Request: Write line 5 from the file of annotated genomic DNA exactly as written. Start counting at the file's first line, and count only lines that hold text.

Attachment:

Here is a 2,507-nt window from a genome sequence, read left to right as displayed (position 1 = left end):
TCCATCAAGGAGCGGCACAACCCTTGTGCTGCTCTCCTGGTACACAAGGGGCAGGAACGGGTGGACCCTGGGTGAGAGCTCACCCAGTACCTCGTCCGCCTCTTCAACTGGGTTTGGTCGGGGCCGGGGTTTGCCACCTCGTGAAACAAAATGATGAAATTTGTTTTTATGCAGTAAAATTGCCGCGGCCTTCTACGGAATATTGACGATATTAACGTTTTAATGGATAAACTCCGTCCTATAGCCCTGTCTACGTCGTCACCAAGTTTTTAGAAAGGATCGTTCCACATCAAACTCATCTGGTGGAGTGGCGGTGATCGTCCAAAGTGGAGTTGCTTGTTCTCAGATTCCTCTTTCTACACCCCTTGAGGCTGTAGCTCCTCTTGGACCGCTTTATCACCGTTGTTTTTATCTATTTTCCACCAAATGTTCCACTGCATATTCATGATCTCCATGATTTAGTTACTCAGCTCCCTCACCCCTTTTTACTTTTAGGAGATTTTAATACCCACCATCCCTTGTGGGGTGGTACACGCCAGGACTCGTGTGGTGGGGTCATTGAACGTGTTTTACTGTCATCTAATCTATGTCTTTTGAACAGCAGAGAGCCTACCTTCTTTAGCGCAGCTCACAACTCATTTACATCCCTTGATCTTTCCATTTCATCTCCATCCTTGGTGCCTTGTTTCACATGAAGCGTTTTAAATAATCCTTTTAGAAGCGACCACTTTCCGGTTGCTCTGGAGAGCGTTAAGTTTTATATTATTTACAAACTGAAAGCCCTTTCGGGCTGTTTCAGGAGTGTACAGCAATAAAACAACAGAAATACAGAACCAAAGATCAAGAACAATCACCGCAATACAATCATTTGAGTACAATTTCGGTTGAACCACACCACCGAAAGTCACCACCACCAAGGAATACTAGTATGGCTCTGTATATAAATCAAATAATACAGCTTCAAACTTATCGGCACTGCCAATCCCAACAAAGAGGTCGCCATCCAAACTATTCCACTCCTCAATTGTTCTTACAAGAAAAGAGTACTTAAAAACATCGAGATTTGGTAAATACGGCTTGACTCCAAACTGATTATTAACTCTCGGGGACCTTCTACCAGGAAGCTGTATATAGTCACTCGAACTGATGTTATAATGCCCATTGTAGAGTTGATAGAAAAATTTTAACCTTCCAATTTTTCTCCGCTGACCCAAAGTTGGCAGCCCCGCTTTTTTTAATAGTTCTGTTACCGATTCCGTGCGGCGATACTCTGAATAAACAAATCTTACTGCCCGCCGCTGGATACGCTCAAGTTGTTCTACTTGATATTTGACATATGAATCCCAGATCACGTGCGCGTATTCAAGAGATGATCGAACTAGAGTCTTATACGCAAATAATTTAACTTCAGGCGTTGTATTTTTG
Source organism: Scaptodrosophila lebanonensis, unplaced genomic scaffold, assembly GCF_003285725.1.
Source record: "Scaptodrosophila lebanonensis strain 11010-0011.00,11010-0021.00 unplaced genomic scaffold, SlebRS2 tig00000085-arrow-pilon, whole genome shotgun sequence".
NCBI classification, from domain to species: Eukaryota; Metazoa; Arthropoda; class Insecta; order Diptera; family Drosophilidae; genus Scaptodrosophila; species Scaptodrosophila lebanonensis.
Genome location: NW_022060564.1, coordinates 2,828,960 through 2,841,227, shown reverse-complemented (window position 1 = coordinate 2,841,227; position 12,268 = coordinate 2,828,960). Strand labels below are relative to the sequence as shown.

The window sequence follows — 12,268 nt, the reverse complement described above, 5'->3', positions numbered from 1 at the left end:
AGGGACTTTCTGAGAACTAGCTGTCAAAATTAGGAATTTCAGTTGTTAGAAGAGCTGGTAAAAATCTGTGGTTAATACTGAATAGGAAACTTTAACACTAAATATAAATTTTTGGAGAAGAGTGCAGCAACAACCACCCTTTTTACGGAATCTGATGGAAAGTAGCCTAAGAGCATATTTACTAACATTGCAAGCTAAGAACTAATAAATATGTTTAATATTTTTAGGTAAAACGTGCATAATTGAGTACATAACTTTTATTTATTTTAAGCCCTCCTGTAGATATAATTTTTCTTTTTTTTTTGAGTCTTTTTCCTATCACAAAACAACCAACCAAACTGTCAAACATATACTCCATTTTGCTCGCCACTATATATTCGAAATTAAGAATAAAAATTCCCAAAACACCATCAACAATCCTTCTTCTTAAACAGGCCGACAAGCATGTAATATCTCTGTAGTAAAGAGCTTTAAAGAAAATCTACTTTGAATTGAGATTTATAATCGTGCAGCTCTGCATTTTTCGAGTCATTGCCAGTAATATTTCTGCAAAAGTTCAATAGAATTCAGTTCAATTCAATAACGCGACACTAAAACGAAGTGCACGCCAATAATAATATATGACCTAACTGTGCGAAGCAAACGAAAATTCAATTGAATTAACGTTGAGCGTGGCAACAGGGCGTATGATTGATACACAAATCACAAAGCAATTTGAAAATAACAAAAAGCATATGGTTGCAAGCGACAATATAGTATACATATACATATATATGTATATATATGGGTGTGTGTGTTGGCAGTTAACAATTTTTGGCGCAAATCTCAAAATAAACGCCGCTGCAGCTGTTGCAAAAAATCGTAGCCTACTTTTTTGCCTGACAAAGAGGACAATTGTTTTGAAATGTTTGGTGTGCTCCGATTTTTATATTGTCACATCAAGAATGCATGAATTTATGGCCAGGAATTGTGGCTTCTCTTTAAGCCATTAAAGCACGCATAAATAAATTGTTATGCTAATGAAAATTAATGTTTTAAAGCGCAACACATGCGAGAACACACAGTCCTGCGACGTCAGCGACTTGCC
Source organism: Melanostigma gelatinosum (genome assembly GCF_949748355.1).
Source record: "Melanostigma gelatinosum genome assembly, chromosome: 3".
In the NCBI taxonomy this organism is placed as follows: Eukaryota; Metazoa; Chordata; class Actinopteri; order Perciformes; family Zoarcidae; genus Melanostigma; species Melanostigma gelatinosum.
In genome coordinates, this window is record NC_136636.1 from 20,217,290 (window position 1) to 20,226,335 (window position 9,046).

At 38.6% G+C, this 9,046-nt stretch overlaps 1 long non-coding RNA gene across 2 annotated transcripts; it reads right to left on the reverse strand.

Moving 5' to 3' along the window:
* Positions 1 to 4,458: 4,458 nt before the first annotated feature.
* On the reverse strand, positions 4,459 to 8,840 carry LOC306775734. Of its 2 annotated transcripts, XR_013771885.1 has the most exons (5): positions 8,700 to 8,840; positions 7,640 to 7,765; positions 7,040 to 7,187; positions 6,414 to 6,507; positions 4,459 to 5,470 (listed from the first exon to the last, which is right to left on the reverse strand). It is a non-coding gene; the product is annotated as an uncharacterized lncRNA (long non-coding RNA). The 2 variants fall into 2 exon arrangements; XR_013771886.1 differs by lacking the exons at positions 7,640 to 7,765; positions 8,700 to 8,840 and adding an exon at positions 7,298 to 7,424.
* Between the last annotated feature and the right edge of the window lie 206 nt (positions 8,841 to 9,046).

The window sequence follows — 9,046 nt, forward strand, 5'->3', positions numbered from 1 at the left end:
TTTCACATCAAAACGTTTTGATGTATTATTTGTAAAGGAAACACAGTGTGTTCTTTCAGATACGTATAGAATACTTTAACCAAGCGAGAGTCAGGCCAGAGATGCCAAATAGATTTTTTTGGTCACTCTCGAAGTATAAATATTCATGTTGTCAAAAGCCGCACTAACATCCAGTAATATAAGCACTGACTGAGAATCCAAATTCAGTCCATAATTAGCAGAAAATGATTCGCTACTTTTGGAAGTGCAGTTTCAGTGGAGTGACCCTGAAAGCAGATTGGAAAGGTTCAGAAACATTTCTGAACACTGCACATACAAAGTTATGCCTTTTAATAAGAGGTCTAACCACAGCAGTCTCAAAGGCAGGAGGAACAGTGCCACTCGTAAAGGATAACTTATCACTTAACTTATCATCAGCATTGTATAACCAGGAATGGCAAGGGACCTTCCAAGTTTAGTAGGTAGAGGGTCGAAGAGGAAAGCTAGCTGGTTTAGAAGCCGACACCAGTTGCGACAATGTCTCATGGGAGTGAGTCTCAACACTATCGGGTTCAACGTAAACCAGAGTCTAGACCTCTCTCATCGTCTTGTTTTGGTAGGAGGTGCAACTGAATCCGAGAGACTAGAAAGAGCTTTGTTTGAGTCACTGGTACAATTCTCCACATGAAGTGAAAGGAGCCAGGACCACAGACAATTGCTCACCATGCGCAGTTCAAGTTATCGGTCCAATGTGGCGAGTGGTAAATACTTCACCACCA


NCBI classification, from domain to species: Eukaryota; Metazoa; Arthropoda; class Insecta; order Diptera; family Drosophilidae; genus Scaptodrosophila; species Scaptodrosophila lebanonensis.